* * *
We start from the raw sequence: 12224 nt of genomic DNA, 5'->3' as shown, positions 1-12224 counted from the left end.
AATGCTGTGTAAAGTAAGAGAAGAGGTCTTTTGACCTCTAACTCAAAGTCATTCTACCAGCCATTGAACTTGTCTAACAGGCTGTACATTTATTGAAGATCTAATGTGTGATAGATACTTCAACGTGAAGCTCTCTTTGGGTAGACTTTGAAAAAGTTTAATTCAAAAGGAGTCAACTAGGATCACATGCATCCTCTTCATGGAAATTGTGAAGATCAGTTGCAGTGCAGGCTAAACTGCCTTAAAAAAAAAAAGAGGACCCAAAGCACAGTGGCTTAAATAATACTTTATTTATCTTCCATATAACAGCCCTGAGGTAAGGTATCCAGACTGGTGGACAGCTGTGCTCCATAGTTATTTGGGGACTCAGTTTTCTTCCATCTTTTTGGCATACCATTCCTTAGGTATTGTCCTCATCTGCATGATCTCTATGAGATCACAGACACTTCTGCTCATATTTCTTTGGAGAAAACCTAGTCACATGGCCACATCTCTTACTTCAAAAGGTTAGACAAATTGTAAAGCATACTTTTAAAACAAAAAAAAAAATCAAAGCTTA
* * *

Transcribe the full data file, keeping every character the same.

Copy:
We start from the raw sequence: 12224 nt of genomic DNA, 5'->3' as shown, positions 1-12224 counted from the left end.
AATGCTGTGTAAAGTAAGAGAAGAGGTCTTTTGACCTCTAACTCAAAGTCATTCTACCAGCCATTGAACTTGTCTAACAGGCTGTACATTTATTGAAGATCTAATGTGTGATAGATACTTCAACGTGAAGCTCTCTTTGGGTAGACTTTGAAAAAGTTTAATTCAAAAGGAGTCAACTAGGATCACATGCATCCTCTTCATGGAAATTGTGAAGATCAGTTGCAGTGCAGGCTAAACTGCCTTAAAAAAAAAAAGAGGACCCAAAGCACAGTGGCTTAAATAATACTTTATTTATCTTCCATATAACAGCCCTGAGGTAAGGTATCCAGACTGGTGGACAGCTGTGCTCCATAGTTATTTGGGGACTCAGTTTTCTTCCATCTTTTTGGCATACCATTCCTTAGGTATTGTCCTCATCTGCATGATCTCTATGAGATCACAGACACTTCTGCTCATATTTCTTTGGAGAAAACCTAGTCACATGGCCACATCTCTTACTTCAAAAGGTTAGACAAATTGTAAAGCATACTTTTAAAACAAAAAAAAAAATCAAAGCTTA